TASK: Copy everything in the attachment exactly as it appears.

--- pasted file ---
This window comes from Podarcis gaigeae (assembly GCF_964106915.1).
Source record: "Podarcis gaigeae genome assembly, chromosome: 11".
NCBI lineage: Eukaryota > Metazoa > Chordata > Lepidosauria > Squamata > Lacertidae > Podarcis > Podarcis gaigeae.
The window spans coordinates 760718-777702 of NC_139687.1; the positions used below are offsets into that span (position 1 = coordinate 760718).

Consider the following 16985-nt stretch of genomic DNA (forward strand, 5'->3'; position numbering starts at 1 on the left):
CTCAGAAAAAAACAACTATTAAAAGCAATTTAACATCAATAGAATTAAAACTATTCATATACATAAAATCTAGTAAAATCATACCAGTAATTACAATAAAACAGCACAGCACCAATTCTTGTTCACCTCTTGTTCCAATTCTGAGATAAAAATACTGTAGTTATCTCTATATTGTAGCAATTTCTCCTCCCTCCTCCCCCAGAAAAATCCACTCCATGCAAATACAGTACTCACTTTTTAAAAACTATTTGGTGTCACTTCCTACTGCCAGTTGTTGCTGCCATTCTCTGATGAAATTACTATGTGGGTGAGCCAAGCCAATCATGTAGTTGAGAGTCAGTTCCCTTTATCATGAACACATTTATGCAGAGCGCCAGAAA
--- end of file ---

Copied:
This window comes from Podarcis gaigeae (assembly GCF_964106915.1).
Source record: "Podarcis gaigeae genome assembly, chromosome: 11".
NCBI lineage: Eukaryota > Metazoa > Chordata > Lepidosauria > Squamata > Lacertidae > Podarcis > Podarcis gaigeae.
The window spans coordinates 760718-777702 of NC_139687.1; the positions used below are offsets into that span (position 1 = coordinate 760718).

Consider the following 16985-nt stretch of genomic DNA (forward strand, 5'->3'; position numbering starts at 1 on the left):
CTCAGAAAAAAACAACTATTAAAAGCAATTTAACATCAATAGAATTAAAACTATTCATATACATAAAATCTAGTAAAATCATACCAGTAATTACAATAAAACAGCACAGCACCAATTCTTGTTCACCTCTTGTTCCAATTCTGAGATAAAAATACTGTAGTTATCTCTATATTGTAGCAATTTCTCCTCCCTCCTCCCCCAGAAAAATCCACTCCATGCAAATACAGTACTCACTTTTTAAAAACTATTTGGTGTCACTTCCTACTGCCAGTTGTTGCTGCCATTCTCTGATGAAATTACTATGTGGGTGAGCCAAGCCAATCATGTAGTTGAGAGTCAGTTCCCTTTATCATGAACACATTTATGCAGAGCGCCAGAAA